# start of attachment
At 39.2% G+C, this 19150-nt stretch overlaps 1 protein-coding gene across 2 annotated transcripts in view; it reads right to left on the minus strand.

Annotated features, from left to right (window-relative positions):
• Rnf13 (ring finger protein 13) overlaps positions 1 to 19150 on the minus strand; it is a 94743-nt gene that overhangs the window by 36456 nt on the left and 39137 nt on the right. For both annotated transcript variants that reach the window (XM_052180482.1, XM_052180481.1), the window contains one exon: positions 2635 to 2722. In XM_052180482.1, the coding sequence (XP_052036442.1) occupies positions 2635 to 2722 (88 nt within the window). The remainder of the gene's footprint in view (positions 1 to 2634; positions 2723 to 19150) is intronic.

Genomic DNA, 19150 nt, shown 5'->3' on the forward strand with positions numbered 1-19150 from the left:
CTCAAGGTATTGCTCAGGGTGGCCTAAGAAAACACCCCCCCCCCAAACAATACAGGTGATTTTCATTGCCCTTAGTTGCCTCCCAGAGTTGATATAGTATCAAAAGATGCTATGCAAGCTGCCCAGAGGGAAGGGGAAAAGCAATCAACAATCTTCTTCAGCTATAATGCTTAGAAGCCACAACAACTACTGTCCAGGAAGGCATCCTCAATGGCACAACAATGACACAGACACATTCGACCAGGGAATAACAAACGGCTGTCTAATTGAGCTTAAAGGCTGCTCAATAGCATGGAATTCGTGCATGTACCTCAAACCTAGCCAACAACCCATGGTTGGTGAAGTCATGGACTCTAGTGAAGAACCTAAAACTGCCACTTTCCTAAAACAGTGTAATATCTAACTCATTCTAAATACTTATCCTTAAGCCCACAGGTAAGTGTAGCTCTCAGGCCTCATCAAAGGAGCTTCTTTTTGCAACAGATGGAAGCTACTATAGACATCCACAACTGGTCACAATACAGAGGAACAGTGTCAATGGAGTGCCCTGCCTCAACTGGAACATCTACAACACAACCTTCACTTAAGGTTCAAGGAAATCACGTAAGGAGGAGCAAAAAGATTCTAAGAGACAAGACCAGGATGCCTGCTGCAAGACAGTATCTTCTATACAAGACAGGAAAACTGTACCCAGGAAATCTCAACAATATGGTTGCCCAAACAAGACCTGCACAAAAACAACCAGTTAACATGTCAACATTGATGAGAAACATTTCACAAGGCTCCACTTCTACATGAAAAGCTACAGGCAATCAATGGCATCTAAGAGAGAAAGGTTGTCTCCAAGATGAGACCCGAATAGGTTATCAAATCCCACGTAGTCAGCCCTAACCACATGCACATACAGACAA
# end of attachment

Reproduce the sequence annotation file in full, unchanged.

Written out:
At 39.2% G+C, this 19150-nt stretch overlaps 1 protein-coding gene across 2 annotated transcripts in view; it reads right to left on the minus strand.

Annotated features, from left to right (window-relative positions):
• Rnf13 (ring finger protein 13) overlaps positions 1 to 19150 on the minus strand; it is a 94743-nt gene that overhangs the window by 36456 nt on the left and 39137 nt on the right. For both annotated transcript variants that reach the window (XM_052180482.1, XM_052180481.1), the window contains one exon: positions 2635 to 2722. In XM_052180482.1, the coding sequence (XP_052036442.1) occupies positions 2635 to 2722 (88 nt within the window). The remainder of the gene's footprint in view (positions 1 to 2634; positions 2723 to 19150) is intronic.

Genomic DNA, 19150 nt, shown 5'->3' on the forward strand with positions numbered 1-19150 from the left:
CTCAAGGTATTGCTCAGGGTGGCCTAAGAAAACACCCCCCCCCCAAACAATACAGGTGATTTTCATTGCCCTTAGTTGCCTCCCAGAGTTGATATAGTATCAAAAGATGCTATGCAAGCTGCCCAGAGGGAAGGGGAAAAGCAATCAACAATCTTCTTCAGCTATAATGCTTAGAAGCCACAACAACTACTGTCCAGGAAGGCATCCTCAATGGCACAACAATGACACAGACACATTCGACCAGGGAATAACAAACGGCTGTCTAATTGAGCTTAAAGGCTGCTCAATAGCATGGAATTCGTGCATGTACCTCAAACCTAGCCAACAACCCATGGTTGGTGAAGTCATGGACTCTAGTGAAGAACCTAAAACTGCCACTTTCCTAAAACAGTGTAATATCTAACTCATTCTAAATACTTATCCTTAAGCCCACAGGTAAGTGTAGCTCTCAGGCCTCATCAAAGGAGCTTCTTTTTGCAACAGATGGAAGCTACTATAGACATCCACAACTGGTCACAATACAGAGGAACAGTGTCAATGGAGTGCCCTGCCTCAACTGGAACATCTACAACACAACCTTCACTTAAGGTTCAAGGAAATCACGTAAGGAGGAGCAAAAAGATTCTAAGAGACAAGACCAGGATGCCTGCTGCAAGACAGTATCTTCTATACAAGACAGGAAAACTGTACCCAGGAAATCTCAACAATATGGTTGCCCAAACAAGACCTGCACAAAAACAACCAGTTAACATGTCAACATTGATGAGAAACATTTCACAAGGCTCCACTTCTACATGAAAAGCTACAGGCAATCAATGGCATCTAAGAGAGAAAGGTTGTCTCCAAGATGAGACCCGAATAGGTTATCAAATCCCACGTAGTCAGCCCTAACCACATGCACATACAGACAA